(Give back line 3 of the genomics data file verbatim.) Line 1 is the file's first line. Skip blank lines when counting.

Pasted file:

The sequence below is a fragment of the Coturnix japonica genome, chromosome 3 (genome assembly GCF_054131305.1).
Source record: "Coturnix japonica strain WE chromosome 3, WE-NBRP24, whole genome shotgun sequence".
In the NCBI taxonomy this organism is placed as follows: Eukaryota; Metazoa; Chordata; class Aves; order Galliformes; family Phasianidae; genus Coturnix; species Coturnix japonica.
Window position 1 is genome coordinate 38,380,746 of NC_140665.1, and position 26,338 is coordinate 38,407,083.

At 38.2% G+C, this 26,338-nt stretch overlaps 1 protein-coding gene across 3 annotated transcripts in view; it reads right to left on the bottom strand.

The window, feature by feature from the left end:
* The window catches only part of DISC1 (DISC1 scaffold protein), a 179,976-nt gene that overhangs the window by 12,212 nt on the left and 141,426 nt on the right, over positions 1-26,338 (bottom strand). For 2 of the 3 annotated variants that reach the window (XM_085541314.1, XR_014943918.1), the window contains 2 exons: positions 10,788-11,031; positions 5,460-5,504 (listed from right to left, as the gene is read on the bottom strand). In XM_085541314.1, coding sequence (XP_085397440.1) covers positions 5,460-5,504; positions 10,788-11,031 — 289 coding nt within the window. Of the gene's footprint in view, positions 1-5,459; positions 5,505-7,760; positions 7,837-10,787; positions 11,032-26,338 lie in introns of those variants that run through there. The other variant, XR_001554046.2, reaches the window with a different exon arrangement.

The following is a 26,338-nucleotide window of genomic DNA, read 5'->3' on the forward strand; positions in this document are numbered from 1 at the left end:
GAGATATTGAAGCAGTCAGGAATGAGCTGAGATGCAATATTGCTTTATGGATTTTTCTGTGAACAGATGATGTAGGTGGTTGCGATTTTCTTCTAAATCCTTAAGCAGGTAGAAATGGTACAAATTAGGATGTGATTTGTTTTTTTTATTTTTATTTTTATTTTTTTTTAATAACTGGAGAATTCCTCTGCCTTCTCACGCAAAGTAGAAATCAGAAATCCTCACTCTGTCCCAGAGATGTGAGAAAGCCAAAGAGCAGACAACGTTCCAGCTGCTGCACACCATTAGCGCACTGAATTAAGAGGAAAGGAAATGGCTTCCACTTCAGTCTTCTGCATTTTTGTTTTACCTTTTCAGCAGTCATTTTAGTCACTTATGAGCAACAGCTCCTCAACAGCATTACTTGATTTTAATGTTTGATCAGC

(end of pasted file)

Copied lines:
In the NCBI taxonomy this organism is placed as follows: Eukaryota; Metazoa; Chordata; class Aves; order Galliformes; family Phasianidae; genus Coturnix; species Coturnix japonica.